Words to the wise

A man of few words, Bruce keeps his advice as simple as his three-mile ride: "Be careful. Minimize hazards however you can. Expect the unexpected."

Paul seems to have fun figuring out train schedules and alternate routes. "You don't have to ride both ways," he advises. "Maybe take transit to work, and then bike home. Depending on your car needs, you could even drive to work, bike home, bike to work the next day, and drive home. And you can definitely drive early in the week to get multiple changes of clothes to work, so you don't have to carry clothing in on your bike."

For any new commuter who's not accustomed to riding in traffic, Paul recommends taking an introductory cycling skills course such as the ACTC Academy, or LAB's Road I. They'll impart a respect for the rules of the road, the skill to make basic repairs, and a healthy dose of confidence.

Jim basically agrees with that advice, noting that good bike handling skills are a definite requirement for keeping upright in a pinch. It pays to keep your bike in good mechanical condition and especially to keep your tires inflated to proper pressure. No one wants to get caught on a busy road fixing a flat.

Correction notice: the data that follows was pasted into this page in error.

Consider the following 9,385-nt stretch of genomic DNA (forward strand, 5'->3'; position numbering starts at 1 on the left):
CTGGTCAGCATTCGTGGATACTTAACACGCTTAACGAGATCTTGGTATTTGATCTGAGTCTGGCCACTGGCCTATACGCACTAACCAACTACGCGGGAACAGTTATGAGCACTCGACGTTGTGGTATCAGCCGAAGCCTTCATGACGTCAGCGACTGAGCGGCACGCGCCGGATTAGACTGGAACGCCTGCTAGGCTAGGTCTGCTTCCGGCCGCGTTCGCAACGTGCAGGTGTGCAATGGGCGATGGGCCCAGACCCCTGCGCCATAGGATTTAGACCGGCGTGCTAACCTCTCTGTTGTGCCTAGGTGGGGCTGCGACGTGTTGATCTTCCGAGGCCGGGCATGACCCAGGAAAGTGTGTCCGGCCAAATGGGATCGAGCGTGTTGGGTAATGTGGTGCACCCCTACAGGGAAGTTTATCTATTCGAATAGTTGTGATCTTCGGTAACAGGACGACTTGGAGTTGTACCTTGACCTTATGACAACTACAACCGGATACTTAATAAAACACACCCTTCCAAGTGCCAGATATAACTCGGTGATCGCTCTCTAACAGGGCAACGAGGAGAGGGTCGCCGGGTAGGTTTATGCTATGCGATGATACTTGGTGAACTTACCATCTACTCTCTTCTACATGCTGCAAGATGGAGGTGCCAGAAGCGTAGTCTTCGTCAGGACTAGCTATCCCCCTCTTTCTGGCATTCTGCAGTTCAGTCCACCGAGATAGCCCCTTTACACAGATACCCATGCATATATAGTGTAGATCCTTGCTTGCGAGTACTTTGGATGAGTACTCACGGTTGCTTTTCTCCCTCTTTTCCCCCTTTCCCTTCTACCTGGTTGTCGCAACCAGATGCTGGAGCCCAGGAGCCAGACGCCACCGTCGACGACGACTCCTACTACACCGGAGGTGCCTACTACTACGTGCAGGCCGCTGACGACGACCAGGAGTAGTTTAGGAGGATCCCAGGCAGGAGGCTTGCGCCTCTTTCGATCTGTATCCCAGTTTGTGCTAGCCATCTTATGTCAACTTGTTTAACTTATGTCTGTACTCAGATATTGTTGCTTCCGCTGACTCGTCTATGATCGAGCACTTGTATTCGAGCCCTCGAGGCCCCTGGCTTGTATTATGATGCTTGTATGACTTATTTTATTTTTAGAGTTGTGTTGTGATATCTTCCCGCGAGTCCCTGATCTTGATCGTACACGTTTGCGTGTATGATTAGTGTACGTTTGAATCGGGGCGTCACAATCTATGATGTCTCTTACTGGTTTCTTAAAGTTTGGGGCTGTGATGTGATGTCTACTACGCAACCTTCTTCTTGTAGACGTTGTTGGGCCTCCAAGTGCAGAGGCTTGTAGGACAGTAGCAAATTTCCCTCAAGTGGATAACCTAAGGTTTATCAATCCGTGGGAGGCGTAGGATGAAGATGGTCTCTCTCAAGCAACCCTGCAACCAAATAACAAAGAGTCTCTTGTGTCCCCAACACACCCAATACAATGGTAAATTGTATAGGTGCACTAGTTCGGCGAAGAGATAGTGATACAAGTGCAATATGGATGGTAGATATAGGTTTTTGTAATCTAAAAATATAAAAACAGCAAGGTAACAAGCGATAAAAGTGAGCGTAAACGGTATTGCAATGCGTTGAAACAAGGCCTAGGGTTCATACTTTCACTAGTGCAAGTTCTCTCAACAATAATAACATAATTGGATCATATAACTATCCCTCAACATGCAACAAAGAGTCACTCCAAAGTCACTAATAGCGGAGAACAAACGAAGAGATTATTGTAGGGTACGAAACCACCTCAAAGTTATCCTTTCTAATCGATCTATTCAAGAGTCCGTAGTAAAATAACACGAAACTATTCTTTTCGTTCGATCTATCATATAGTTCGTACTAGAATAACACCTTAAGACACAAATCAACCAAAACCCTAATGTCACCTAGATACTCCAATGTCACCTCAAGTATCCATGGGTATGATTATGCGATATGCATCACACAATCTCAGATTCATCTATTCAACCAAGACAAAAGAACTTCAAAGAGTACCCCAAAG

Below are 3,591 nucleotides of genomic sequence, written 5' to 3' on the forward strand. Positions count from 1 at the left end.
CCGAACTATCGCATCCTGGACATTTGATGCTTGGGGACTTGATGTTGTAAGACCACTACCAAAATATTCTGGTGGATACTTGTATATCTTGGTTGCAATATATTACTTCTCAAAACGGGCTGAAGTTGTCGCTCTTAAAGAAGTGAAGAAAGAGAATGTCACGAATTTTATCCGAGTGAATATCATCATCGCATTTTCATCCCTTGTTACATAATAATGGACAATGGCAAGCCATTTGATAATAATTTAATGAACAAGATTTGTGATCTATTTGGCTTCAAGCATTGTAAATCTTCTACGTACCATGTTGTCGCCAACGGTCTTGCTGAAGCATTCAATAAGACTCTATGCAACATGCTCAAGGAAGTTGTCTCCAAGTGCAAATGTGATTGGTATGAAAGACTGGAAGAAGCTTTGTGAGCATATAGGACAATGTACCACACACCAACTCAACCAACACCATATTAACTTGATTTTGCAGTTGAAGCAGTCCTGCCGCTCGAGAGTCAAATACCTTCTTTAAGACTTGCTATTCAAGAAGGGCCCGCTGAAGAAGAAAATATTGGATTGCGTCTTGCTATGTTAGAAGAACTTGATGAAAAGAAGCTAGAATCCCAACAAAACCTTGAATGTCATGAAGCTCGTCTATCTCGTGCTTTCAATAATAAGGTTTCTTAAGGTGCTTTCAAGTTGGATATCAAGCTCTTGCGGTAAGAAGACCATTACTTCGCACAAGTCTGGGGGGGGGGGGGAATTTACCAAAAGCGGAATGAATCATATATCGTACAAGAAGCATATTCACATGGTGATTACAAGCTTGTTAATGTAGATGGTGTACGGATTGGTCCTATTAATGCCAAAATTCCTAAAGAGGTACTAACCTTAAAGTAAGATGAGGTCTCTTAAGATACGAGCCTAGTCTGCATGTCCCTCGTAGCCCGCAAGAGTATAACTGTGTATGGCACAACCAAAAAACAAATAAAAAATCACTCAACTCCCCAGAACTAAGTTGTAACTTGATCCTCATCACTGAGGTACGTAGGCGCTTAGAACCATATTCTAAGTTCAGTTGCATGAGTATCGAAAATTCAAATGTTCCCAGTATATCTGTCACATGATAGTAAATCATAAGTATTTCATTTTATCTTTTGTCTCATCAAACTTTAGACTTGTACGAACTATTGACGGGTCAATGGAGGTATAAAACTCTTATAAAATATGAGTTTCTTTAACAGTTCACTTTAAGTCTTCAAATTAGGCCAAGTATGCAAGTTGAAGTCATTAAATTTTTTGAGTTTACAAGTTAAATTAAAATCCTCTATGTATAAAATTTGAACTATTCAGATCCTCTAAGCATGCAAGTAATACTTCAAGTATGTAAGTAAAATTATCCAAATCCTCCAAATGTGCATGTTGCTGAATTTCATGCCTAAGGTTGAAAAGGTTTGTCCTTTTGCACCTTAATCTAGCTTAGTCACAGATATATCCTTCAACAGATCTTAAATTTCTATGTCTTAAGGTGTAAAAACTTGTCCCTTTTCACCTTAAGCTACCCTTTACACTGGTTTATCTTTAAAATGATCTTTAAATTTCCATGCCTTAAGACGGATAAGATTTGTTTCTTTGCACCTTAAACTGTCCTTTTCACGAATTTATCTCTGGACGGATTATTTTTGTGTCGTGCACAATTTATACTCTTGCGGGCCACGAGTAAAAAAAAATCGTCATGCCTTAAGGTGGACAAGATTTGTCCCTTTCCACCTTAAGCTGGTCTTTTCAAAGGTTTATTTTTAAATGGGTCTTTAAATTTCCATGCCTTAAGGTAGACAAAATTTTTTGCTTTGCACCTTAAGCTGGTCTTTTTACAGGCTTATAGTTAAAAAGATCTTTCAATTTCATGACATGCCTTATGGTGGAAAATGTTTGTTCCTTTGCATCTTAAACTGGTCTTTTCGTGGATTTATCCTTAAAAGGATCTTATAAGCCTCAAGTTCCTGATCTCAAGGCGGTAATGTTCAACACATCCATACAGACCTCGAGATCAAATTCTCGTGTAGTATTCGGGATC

Paul was also kind enough to share some informative hyperlinks. Check out:

  • BicycleSafe.com - "How Not to Get Hit by Cars"
  • How to Turn Signals Green
  • California Bicycle Laws & Safety - "Are You A Safe Bicyclist?"
  • MapQuest
    "I can ask for a route, and then, at the top of the directions, I can click on 'Avoid Highways,' which means 'Avoid Freeways.' This usually comes up with a reasonable, short route, that I can then fine tune to avoid areas I don't want to bicycle."
For a specifically Bay Area point of view, I'd add: And we all agree: Stay resolved. Keep riding. And, hey, be careful out there.

Naomi can be reached at naomibloom@earthlink.net